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Chapter 5: Major Metabolic Pathways

David Shonnard
Department of Chemical Engineering
Michigan Technological University

David R. Shonnard

Michigan Technological University

Presentation Outline:
l

Introduction to Metabolism

Glucose Metabolism
Glycolysis, Krebs Cycle, Respiration

Biosysthesis

Fermentation

David R. Shonnard

Michigan Technological University

Introduction

Metabolism is the collection of enzymecatalyzed reactions that convert


substrates that are external to the cell
into various internal products.

David R. Shonnard

Michigan Technological University

Introduction:
Metabolism, Genetic Engineering and Bioprocessing

Genetic Engineering allows for the alteration of


metabolism by insertion or deletion of selected genes
in a predetermined manner (Metabolic Engineering).
An understanding of metabolic pathways in the
organism of interest is of primary importance in
bioprocess development.

David R. Shonnard

Michigan Technological University

Characteristics of Metabolism
1. Varies from organisms to organism
2. Many common characteristics
3. Affected by environmental conditions
a) O2 availability: Saccharomyces cerevisiae
Aerobic growth on glucose more yeast cells
Anaerobic growth on glucose ethanol

b) Control of metabolism is important in bioprocesses

David R. Shonnard

Michigan Technological University

Types of Metabolism
Catabolism
Metabolic reactions in the cell that degrade a substrate into
smaller / simpler products.
Glucose CO2

Anabolism
Metabolic reactions that result in the synthesis of larger /
more complex molecules.

David R. Shonnard

Michigan Technological University

Figure 5.1: Classes of Reactions (Fig. 5.1)


Catabolism

Anabolism

Bioprocess Engineering: Basic Concepts


Shuler and Kargi, Prentice Hall, 2002

David R. Shonnard

Michigan Technological University

Bioenergetics
The source of energy to fuel cellular metabolsim is
reduced forms of carbon (sugars, hydrocarbons, etc.)
The Sun is the ultimate source via the process of
Photosynthesis in plants
CO2 + H2O + hv CH2O + O2

David R. Shonnard

Michigan Technological University

ATP - Adenosine Triphosphate


Catabolism of carbon-containing substrates generates
high energy biomolecules
adenine

3 high-energy
phosphate bonds

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ribose

Bioprocess Engineering: Basic Concepts


Shuler and Kargi, Prentice Hall, 2002

Michigan Technological University

ATP - Reactions
Release of energy

ATP + H2O

ADP + Pi; Go = -7.3 kcal/mole

Storage of energy

AMP + Pi; Go = -7.3 kcal/mole

ADP + H2O

Analogs of ATP
GTP = guanosine triphosphate
UTP = uridine triphosphate
CTP = cytidine triphosphate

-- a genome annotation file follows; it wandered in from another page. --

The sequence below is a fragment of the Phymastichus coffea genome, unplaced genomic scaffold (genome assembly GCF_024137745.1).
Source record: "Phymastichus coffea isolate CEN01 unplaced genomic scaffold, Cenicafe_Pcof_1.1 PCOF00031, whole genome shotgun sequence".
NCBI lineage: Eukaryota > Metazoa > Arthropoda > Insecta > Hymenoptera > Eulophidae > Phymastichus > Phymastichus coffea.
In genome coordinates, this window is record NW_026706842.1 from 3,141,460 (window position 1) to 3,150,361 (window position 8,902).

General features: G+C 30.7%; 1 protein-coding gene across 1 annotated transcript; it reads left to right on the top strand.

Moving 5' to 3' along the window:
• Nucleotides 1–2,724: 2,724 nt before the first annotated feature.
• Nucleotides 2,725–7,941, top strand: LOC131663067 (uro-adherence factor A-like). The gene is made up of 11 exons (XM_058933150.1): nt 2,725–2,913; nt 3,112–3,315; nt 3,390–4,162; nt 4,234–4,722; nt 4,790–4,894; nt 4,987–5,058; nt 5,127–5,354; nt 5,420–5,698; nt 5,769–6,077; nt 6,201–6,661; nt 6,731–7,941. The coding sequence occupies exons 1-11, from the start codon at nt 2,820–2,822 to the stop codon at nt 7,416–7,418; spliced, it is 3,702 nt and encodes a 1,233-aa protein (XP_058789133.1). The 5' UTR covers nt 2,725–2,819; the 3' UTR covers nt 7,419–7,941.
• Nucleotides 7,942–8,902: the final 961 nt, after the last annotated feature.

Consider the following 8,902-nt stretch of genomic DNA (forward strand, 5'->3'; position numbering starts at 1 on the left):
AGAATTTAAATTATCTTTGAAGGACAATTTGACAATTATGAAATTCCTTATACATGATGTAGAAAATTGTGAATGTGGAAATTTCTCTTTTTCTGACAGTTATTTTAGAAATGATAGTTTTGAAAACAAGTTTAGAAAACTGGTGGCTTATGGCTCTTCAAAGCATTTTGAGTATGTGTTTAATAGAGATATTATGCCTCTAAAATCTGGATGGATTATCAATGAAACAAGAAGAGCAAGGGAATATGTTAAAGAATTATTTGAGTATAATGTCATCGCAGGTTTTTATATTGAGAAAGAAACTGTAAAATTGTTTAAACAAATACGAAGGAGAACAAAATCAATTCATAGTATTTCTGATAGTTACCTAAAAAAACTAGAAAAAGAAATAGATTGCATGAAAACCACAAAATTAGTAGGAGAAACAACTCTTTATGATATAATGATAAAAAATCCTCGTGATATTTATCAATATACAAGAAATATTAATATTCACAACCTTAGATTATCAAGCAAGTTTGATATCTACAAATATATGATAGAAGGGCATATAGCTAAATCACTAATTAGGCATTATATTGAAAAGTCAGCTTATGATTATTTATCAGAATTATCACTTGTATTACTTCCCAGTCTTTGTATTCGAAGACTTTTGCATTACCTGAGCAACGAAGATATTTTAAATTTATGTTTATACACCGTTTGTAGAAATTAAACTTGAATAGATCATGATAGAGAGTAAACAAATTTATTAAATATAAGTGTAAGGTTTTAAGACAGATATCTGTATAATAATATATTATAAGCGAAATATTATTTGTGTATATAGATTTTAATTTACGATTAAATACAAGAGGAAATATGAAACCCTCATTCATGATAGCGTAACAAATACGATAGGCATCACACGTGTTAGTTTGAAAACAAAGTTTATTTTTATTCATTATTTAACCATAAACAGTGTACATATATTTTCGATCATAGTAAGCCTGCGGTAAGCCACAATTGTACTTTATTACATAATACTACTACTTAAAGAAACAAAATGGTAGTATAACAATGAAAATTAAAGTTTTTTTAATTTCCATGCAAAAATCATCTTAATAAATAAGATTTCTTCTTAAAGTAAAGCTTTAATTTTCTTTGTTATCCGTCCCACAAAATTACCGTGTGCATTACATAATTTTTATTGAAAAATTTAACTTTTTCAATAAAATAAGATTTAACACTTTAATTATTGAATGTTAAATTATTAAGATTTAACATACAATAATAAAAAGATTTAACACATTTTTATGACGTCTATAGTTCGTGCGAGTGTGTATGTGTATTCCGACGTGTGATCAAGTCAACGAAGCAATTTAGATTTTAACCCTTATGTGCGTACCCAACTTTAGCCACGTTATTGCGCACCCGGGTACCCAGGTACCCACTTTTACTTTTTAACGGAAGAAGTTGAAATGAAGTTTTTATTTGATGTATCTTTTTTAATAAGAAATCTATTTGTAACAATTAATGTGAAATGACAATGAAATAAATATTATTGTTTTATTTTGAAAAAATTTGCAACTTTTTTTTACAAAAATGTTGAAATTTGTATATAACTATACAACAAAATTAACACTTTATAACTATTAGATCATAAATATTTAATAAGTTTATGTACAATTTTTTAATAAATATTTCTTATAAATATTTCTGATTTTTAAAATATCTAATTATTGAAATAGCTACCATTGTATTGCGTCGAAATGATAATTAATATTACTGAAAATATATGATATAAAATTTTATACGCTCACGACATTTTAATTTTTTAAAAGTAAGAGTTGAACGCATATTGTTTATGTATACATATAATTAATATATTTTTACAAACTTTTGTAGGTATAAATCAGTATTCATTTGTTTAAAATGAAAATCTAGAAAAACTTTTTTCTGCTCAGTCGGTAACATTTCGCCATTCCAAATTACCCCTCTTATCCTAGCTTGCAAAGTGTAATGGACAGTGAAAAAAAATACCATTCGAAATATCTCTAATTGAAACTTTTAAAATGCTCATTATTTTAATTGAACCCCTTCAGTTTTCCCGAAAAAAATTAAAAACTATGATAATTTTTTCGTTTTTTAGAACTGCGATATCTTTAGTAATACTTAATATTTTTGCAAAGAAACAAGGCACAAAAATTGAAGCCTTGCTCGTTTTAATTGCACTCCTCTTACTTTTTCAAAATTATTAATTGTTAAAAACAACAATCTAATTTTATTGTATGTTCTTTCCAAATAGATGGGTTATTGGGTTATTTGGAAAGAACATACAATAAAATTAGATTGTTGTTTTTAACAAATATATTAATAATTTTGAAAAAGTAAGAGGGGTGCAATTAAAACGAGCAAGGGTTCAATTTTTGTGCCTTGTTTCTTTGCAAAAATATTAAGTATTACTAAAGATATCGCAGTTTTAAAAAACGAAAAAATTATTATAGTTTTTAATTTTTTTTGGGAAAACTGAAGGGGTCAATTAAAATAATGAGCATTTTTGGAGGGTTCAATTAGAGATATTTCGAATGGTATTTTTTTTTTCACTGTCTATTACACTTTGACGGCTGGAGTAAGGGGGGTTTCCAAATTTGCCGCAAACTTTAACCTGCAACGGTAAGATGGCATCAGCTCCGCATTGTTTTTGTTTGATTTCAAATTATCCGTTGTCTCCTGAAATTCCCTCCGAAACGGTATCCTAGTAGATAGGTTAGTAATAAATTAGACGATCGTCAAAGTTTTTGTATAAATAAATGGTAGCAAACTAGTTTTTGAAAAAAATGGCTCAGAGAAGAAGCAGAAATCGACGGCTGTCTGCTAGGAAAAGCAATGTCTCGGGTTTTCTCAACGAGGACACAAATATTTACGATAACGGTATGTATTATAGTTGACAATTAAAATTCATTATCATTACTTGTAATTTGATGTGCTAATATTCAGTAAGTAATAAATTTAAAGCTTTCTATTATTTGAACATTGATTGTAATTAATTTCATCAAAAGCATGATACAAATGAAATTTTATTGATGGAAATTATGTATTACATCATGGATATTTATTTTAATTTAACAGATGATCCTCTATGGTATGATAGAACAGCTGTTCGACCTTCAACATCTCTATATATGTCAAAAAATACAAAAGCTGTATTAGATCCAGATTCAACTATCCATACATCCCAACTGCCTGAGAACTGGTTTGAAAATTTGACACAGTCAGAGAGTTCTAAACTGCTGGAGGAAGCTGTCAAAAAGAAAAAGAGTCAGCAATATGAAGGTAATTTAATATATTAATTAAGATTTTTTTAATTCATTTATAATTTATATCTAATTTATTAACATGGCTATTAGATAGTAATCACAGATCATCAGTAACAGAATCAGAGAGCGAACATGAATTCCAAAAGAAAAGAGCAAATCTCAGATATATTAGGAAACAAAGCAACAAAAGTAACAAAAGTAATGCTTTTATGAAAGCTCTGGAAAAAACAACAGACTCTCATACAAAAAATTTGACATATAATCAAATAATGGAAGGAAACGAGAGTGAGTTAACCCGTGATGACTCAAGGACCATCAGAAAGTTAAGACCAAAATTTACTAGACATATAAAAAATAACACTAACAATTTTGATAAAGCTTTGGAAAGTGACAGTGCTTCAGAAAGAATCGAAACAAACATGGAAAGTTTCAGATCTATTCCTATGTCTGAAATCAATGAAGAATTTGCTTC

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Michigan Technological University

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ATP: Energy Currency of the Cell (Fig. 5.2)

Bioprocess Engineering: Basic Concepts


Shuler and Kargi, Prentice Hall, 2002

David R. Shonnard

Michigan Technological University

11

NAD+ and NADP + (Fig. 5.3)


Nucleotide
derivatives
that accept
H+ and eduring
oxidation /
reduction
reactions
Transfer eto O2 during
respiration
David R. Shonnard

Bioprocess Engineering: Basic Concepts


Shuler and Kargi, Prentice Hall, 2002

Michigan Technological University

12

Glucose Metabolism:
Catabolic Pathways of Primary Importance

1. Glycolysis: from glucose to pyruvate.


2. Krebs or tricarboxylic acid (TCA) cycle for conversion
of pyruvate to CO2.
3. Respiration or electron transport chain for formation of
ATP by transferring electrons from NADH to an
electron acceptor (O2 under aerobic conditions).

David R. Shonnard

Michigan Technological University

13

Glycolysis:
EmbdenMeyerhofParnas
(EMP)
Pathway

Principles of Biochemistry, Lehninger, Worth

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Michigan Technological University

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Glycolysis: in Eucaryotes
Fermentation of Glucose Pyruvate
no O2 required
Occurs in the Cytoplasm
Glucose + 2 ADP + 2 NAD+ + 2 Pi
2 Pyruvate + 2 ATP + 2 (NADH + H+)
In Eucaryotes, Cytoplasm

to Mitochondria

2 (FADH + H+)
4 ATP =
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6 ATP

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15

Krebs or TCA Cycle


In Mitochondria of eucaryotes
provides e- (NADH) and ultimately energy (ATP) for
biosynthesis
provides intermediates for amino acid synthesis
generates energy (GTP)

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Michigan Technological University

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Krebs or
TCA Cycle

(Fig. 5.5)

Bioprocess Engineering: Basic Concepts


Shuler and Kargi, Prentice Hall, 2002

David R. Shonnard

Michigan Technological University

17

Krebs or TCA Cycle